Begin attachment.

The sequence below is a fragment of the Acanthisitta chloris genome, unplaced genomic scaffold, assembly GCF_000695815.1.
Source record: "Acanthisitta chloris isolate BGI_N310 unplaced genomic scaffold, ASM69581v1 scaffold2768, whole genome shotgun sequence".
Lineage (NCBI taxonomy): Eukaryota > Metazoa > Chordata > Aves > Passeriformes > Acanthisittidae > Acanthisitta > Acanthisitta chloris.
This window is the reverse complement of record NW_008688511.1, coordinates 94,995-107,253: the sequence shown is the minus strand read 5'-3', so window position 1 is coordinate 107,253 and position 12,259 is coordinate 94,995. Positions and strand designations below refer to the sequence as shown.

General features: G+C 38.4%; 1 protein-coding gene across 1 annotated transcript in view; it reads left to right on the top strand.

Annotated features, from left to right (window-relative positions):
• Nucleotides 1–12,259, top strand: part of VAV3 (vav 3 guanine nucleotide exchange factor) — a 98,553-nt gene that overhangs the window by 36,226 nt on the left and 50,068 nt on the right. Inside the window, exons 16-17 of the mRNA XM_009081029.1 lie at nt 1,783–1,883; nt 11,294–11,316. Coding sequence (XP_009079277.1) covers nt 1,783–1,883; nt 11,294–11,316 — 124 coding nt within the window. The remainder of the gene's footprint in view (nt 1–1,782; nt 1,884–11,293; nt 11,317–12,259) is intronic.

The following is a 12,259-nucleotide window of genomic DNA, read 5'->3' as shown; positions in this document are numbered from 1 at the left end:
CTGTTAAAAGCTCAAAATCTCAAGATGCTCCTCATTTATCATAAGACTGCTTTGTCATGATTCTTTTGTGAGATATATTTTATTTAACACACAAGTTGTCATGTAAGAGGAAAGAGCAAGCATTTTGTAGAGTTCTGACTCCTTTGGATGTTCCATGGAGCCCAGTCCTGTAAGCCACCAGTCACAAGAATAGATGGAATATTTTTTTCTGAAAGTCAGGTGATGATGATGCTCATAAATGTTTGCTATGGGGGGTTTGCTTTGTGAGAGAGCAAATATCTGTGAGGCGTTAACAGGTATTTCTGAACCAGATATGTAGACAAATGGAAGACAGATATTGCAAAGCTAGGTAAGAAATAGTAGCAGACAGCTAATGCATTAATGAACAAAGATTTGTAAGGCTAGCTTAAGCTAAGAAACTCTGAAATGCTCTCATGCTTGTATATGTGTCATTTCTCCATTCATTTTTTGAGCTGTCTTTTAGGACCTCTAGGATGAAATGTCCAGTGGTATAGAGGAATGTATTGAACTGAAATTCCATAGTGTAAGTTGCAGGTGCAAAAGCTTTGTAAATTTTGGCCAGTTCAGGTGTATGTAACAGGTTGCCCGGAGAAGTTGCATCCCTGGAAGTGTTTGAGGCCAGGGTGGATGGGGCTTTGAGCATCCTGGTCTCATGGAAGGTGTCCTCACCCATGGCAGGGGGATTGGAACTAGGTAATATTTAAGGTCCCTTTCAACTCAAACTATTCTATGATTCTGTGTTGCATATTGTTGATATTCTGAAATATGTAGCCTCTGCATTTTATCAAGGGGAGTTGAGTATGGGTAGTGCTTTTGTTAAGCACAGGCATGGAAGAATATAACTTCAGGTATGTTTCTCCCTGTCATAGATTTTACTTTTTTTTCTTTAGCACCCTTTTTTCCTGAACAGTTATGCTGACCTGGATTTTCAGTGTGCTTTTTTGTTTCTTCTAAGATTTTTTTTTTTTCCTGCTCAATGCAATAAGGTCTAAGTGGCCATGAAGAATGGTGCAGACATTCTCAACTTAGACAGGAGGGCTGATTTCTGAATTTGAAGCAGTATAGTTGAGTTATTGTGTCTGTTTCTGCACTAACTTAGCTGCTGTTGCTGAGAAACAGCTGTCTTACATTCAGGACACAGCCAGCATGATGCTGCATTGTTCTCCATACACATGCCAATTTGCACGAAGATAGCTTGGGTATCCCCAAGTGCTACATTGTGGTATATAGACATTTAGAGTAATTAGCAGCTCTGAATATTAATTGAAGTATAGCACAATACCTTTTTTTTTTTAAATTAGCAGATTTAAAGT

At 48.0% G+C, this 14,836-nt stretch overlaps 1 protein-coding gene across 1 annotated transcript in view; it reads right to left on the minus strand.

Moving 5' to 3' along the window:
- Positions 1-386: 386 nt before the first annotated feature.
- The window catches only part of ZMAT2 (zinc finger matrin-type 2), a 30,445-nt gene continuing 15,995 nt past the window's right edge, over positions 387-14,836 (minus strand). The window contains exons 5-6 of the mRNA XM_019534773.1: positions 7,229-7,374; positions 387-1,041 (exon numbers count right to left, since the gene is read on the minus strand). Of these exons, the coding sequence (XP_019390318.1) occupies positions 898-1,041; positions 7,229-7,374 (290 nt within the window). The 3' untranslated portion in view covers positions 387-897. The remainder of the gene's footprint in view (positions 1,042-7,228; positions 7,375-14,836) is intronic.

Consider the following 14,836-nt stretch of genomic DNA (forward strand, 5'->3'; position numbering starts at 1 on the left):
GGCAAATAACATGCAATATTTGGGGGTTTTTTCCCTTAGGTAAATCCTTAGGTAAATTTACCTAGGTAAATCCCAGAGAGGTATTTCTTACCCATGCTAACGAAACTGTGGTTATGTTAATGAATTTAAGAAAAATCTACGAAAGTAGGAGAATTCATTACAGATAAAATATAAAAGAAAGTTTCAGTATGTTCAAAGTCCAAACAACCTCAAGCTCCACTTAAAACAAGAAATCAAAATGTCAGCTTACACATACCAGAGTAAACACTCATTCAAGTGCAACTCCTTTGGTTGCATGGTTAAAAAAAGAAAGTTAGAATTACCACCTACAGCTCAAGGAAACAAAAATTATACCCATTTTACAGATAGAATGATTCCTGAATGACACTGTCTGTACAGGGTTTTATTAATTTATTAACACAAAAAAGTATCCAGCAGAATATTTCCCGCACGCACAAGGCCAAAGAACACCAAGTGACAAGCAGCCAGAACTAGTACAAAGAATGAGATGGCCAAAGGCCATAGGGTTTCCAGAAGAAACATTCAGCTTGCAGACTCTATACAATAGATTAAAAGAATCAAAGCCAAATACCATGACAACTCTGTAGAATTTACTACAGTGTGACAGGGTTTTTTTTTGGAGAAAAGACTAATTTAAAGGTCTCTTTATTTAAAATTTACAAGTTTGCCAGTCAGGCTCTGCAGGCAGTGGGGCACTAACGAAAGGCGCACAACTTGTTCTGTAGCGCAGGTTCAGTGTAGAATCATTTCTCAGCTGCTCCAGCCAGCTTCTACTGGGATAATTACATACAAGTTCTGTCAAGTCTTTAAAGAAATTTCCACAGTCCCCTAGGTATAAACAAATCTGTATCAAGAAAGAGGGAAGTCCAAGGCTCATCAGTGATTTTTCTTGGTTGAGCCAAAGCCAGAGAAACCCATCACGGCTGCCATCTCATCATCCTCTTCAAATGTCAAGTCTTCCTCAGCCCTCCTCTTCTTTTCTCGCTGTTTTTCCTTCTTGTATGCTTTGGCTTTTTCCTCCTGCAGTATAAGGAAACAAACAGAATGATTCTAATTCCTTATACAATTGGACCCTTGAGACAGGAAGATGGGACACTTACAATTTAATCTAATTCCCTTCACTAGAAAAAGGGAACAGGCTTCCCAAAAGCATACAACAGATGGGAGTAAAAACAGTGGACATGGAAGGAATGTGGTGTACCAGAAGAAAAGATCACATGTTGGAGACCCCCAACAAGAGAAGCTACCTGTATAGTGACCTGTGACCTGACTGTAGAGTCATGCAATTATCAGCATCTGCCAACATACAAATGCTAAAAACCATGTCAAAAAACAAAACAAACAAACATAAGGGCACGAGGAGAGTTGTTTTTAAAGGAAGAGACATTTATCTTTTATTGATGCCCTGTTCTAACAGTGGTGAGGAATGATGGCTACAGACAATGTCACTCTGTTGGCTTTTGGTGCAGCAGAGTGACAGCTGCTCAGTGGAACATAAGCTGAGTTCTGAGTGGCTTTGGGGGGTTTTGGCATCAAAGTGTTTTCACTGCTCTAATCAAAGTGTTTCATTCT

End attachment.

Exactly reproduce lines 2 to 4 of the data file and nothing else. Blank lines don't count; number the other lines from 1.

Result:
Source record: "Acanthisitta chloris isolate BGI_N310 unplaced genomic scaffold, ASM69581v1 scaffold2768, whole genome shotgun sequence".
Lineage (NCBI taxonomy): Eukaryota > Metazoa > Chordata > Aves > Passeriformes > Acanthisittidae > Acanthisitta > Acanthisitta chloris.
This window is the reverse complement of record NW_008688511.1, coordinates 94,995-107,253: the sequence shown is the minus strand read 5'-3', so window position 1 is coordinate 107,253 and position 12,259 is coordinate 94,995. Positions and strand designations below refer to the sequence as shown.